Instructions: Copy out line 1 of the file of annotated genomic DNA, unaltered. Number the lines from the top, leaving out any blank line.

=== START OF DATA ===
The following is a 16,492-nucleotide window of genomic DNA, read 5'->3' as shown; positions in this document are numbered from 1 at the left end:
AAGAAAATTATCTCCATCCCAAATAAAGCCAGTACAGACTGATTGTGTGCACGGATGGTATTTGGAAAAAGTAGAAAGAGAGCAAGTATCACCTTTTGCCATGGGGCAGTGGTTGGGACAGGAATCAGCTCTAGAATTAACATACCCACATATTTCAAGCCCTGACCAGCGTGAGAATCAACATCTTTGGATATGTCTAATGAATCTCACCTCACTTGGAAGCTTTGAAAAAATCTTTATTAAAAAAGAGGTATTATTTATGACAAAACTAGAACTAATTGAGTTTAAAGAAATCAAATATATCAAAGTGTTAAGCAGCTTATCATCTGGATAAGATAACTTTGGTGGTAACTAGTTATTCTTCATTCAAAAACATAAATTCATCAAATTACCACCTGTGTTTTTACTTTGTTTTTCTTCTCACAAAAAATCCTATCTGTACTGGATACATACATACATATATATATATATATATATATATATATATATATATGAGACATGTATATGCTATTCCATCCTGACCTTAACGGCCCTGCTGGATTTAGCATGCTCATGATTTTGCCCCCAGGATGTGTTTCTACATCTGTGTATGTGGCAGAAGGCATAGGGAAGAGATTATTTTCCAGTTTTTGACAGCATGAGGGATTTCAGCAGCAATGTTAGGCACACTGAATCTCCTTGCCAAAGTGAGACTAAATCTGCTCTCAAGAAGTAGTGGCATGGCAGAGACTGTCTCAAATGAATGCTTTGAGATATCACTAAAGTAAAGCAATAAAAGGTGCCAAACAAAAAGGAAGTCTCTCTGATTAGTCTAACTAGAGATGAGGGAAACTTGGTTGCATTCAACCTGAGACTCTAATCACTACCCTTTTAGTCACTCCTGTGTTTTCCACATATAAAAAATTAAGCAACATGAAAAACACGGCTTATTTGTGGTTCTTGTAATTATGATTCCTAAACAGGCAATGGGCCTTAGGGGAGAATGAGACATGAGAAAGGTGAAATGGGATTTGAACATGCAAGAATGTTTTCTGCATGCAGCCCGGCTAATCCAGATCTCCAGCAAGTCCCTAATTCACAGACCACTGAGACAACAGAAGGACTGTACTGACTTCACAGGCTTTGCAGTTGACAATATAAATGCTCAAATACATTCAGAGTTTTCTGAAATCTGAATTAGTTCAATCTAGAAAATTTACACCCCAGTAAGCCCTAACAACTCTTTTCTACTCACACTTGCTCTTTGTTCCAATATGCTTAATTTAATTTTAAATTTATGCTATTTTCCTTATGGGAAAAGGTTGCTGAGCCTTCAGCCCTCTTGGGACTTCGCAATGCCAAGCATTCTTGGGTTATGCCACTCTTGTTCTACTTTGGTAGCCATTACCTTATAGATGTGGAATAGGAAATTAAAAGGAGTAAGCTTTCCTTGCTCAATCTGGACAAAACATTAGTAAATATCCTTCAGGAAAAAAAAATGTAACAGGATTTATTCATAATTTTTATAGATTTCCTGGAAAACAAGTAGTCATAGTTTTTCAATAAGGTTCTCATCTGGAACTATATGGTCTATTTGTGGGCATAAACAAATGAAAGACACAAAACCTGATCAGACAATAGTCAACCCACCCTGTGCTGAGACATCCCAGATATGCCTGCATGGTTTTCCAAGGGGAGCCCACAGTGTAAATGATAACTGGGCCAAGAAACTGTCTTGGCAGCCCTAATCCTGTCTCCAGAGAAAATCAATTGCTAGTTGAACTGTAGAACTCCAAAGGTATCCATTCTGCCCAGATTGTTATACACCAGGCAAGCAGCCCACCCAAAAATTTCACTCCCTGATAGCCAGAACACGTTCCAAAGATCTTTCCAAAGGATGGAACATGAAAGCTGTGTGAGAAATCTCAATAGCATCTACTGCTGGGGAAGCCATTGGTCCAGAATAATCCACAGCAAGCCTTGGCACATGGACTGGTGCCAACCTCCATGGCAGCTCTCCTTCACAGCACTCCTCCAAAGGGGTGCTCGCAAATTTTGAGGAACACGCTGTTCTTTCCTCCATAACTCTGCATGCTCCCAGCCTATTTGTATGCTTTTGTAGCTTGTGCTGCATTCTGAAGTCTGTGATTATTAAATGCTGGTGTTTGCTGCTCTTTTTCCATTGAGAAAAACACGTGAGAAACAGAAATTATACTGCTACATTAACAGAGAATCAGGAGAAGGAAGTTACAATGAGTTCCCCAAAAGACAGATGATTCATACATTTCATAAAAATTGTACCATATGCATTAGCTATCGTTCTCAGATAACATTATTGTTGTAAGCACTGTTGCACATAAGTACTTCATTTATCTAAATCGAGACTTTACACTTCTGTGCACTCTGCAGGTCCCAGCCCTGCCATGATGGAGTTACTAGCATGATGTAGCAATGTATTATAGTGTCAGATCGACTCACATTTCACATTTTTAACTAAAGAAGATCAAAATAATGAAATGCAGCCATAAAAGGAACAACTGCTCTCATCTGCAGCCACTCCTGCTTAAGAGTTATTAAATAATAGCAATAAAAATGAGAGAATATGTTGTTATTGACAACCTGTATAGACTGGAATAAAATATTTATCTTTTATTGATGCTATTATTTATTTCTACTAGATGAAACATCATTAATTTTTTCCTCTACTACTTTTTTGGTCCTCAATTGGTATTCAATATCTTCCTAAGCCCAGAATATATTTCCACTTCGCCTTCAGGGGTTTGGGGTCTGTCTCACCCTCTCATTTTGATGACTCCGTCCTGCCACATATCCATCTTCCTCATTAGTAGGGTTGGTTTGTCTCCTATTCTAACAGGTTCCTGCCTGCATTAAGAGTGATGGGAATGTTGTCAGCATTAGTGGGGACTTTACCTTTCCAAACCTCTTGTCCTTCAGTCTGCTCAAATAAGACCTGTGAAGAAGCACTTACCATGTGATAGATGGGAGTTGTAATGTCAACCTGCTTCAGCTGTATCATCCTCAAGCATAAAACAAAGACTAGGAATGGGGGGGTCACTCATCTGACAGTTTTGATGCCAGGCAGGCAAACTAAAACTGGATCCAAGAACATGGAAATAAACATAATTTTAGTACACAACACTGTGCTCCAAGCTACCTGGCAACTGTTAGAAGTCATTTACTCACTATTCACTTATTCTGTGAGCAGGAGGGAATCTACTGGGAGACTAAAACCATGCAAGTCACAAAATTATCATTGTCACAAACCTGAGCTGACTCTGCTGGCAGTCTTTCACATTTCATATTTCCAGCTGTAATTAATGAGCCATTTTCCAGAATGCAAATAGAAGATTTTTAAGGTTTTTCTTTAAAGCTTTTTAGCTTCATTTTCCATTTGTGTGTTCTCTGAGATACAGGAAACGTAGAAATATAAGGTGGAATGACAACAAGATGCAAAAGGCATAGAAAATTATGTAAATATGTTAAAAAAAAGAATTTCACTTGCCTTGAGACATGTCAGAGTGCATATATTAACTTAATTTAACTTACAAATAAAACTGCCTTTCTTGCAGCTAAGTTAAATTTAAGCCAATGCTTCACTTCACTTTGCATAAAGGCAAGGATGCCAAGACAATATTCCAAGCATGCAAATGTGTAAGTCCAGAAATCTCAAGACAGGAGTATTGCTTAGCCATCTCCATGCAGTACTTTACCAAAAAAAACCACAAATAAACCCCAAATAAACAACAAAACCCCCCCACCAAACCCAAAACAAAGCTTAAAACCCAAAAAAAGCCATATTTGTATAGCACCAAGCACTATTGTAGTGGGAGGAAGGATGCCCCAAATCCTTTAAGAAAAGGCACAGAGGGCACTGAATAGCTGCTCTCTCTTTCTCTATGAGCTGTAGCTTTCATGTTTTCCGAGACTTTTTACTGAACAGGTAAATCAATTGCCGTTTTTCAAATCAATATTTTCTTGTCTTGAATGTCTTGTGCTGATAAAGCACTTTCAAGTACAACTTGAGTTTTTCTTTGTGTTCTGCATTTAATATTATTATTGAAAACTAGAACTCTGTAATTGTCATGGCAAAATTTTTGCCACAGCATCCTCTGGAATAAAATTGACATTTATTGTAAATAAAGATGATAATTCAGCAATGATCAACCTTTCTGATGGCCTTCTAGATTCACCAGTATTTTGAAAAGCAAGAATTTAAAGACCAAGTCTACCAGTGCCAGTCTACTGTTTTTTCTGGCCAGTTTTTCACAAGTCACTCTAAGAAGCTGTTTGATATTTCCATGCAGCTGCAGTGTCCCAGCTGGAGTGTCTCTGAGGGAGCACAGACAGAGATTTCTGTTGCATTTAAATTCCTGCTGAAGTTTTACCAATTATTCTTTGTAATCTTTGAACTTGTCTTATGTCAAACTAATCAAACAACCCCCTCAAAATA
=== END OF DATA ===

The following is a 16,492-nucleotide window of genomic DNA, read 5'->3' as shown; positions in this document are numbered from 1 at the left end: